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In
mathematics Mathematics (from Greek: ) includes the study of such topics as numbers (arithmetic and number theory), formulas and related structures (algebra), shapes and spaces in which they are contained (geometry), and quantities and their changes (cal ...
, incidence geometry is the study of
incidence structure In mathematics, an incidence structure is an abstract system consisting of two types of objects and a single relationship between these types of objects. Consider the points and lines of the Euclidean plane as the two types of objects and ignore al ...
s. A geometric structure such as the
Euclidean plane In mathematics Mathematics (from Greek: ) includes the study of such topics as numbers (arithmetic and number theory), formulas and related structures (algebra), shapes and spaces in which they are contained (geometry), and quantities an ...
is a complicated object that involves concepts such as length, angles, continuity, betweenness, and incidence. An ''incidence structure'' is what is obtained when all other concepts are removed and all that remains is the data about which points lie on which lines. Even with this severe limitation, theorems can be proved and interesting facts emerge concerning this structure. Such fundamental results remain valid when additional concepts are added to form a richer geometry. It sometimes happens that authors blur the distinction between a study and the objects of that study, so it is not surprising to find that some authors refer to incidence structures as incidence geometries. Incidence structures arise naturally and have been studied in various areas of mathematics. Consequently, there are different terminologies to describe these objects. In
graph theory In mathematics Mathematics (from Greek: ) includes the study of such topics as numbers ( and ), formulas and related structures (), shapes and spaces in which they are contained (), and quantities and their changes ( and ). There is no gen ...
they are called
hypergraph In mathematics Mathematics (from Greek: ) includes the study of such topics as numbers (arithmetic and number theory), formulas and related structures (algebra), shapes and spaces in which they are contained (geometry), and quantities and ...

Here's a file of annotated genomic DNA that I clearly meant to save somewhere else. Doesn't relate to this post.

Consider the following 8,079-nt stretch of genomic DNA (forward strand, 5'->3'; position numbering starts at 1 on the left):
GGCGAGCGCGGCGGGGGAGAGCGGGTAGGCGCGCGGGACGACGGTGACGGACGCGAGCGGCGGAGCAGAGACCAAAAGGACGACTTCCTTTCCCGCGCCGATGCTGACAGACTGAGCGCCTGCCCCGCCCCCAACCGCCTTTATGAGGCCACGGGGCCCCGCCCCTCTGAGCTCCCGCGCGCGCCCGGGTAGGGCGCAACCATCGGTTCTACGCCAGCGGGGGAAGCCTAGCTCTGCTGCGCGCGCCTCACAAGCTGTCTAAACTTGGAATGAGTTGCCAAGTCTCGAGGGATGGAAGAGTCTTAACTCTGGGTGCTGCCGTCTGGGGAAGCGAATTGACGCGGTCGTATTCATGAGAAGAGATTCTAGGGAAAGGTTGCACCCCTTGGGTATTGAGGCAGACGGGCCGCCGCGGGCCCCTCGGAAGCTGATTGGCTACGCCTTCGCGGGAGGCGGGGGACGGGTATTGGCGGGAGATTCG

hypergraph
s, and in
combinatorial design theory Combinatorial design theory is the part of combinatorics, combinatorial mathematics that deals with the existence, construction and properties of set system, systems of finite sets whose arrangements satisfy generalized concepts of ''balance'' and ...
they are called
block design In combinatorics, combinatorial mathematics, a block design is an incidence structure consisting of a set together with a Family of sets, family of subsets known as ''blocks'', chosen such that frequency of the elements satisfies certain condition ...
s. Besides the difference in terminology, each area approaches the subject differently and is interested in questions about these objects relevant to that discipline. Using geometric language, as is done in incidence geometry, shapes the topics and examples that are normally presented. It is, however, possible to translate the results from one discipline into the terminology of another, but this often leads to awkward and convoluted statements that do not appear to be natural outgrowths of the topics. In the examples selected for this article we use only those with a natural geometric flavor. A special case that has generated much interest deals with finite sets of points in the
Euclidean plane In mathematics Mathematics (from Greek: ) includes the study of such topics as numbers (arithmetic and number theory), formulas and related structures (algebra), shapes and spaces in which they are contained (geometry), and quantities an ...
and what can be said about the number and types of (straight) lines they determine. Some results of this situation can extend to more general settings since only incidence properties are considered.


Incidence structures

An ''incidence structure'' consists of a set whose elements are called ''points'', a disjoint set whose elements are called ''lines'' and an ''incidence relation'' between them, that is, a subset of whose elements are called ''flags''. If is a flag, we say that is ''incident with'' or that is incident with (the terminology is symmetric), and write . Intuitively, a point and line are in this relation if and only if the point is ''on'' the line. Given a point and a line which do not form a flag, that is, the point is not on the line, the pair is called an ''anti-flag''.


Distance in an incidence structure

There is no natural concept of distance (a
metric Metric or metrical may refer to: * Metric system, an internationally adopted decimal system of measurement Mathematics * Metric (mathematics), an abstraction of the notion of ''distance'' in a metric space * Metric tensor, in differential geomet ...
) in an incidence structure. However, a combinatorial metric does exist in the corresponding incidence graph (Levi graph), namely the length of the shortest
path A path is a route for physical travel - see Trail. Path or PATH may also refer to: Physical paths of different types * Bicycle path * Bridle path, used by people on horseback * Course (navigation), the intended path of a vehicle * Desire pat ...
between two vertices in this
bipartite graph In the mathematical Mathematics (from Greek: ) includes the study of such topics as numbers (arithmetic and number theory), formulas and related structures (algebra), shapes and spaces in which they are contained (geometry), and quantities ...

bipartite graph